Bob Dylan an example of an “established” influencer profiting from a new creator economy
Paul Kelly cites a recent example, the blockbuster sale of Bob Dylan’s music catalogue to a fund. He notes that many of Dylan’s lyrics from his biggest hits were “anti-establishment, encapsulating a mood and time.” Dylan’s audience knows via powerful, social issue-themed hits, like “Hurricane,” his civil rights work, and more.
Also, like today’s younger influencers, Dylan knows his audience; his work evokes strong feelings in many of his fans, including a belief that people should be put ahead of profit and corporations. Yet, as Paul Kelly notes, he (surprisingly) just sold his entire back catalogue to Universal Music for $300 million. “His rights, he sold everything.” And he’s not the only well-known musician who’s done this recently.
A new way to make money for musicians, potentially other creatives
Both Paul and Dr Piecowye see this move’s dichotomy and the economic sense. It’s a new way for classic artists, like Dylan, to realize more of the value of their back catalogues and music rights, as their older, better-known hits are bought by funds who will profit from the song’s future royalties. These deals create new licensing opportunities that previous management structures didn’t allow. Once the rights are sold, they can license an artist’s music for anything, even a KFC commercial in Japan.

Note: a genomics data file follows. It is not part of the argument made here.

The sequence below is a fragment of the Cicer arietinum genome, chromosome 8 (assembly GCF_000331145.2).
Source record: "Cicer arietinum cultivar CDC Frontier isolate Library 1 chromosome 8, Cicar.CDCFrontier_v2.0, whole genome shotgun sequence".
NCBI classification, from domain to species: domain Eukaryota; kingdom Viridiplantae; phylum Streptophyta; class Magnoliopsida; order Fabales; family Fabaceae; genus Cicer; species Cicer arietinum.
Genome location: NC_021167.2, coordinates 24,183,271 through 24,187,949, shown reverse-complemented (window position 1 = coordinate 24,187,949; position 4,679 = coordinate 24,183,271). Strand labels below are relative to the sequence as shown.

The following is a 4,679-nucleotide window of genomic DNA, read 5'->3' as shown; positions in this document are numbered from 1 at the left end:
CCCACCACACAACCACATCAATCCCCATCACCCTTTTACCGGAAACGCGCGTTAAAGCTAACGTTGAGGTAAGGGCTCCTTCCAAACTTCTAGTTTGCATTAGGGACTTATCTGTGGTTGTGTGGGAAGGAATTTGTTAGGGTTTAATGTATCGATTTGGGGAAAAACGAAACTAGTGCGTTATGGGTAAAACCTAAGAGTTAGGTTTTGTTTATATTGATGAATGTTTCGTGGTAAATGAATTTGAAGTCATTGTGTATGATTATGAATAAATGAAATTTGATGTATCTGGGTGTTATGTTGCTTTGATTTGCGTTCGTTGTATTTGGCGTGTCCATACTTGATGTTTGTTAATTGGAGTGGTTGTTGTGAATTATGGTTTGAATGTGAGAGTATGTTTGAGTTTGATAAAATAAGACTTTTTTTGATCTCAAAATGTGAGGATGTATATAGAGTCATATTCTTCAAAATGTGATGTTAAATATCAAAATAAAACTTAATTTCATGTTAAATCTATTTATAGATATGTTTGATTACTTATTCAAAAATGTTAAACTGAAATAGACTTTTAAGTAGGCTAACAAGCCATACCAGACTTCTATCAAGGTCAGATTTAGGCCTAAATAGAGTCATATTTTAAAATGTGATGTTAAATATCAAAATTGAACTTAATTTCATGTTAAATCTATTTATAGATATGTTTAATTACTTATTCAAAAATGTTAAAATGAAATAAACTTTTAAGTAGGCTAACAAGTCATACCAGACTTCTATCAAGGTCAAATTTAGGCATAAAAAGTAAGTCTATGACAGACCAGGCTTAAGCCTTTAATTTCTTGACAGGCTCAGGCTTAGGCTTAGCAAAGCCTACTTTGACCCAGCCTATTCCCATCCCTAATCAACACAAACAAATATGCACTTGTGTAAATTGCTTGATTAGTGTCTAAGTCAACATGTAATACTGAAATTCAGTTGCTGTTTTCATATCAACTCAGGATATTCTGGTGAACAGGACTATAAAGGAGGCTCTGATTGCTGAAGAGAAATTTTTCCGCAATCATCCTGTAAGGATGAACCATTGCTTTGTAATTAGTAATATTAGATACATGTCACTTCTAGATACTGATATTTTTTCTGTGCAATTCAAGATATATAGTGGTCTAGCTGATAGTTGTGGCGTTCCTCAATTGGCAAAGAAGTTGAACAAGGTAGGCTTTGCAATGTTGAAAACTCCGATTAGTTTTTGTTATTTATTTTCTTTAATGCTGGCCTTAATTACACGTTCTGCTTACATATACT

Though deals like these may seem unexpected—even uncharacteristic—of the artist and the industry, they are real revenue makers, driven by the power of the creator’s audience. And now, conglomerates understand they can make money from these deals.
Other ways creators/influencers are disrupting the music industry
Paul Kelly noted during the podcast that it’s not the first time the industry has been disrupted by modern technology or marketing strategies. You only have to look back to the disruption of the music industry with the arrival of the first iPod and, later, iTunes. The industry changed from a reliance on physical products, like records and CDs, to digital. Though the loss of physical products to sell was at first confusing to some, soon, there was a realization that the industry had access to more people and that new music discovery would improve.
Spotify and other platforms also changed things.
Next came platforms like Spotify and another tech. They tailored an audience’s experience to the music but didn’t generate as much revenue for creators as physical CDs and albums did. So now, artists’ compensation is largely driven by other activities, like touring. That’s why you suddenly had these giant international tours filled with spectacle, featuring bigger musical artists. Suddenly, touring became a huge revenue stream. And artists, more than ever, began to realize the need to maximize the value of their biggest hits.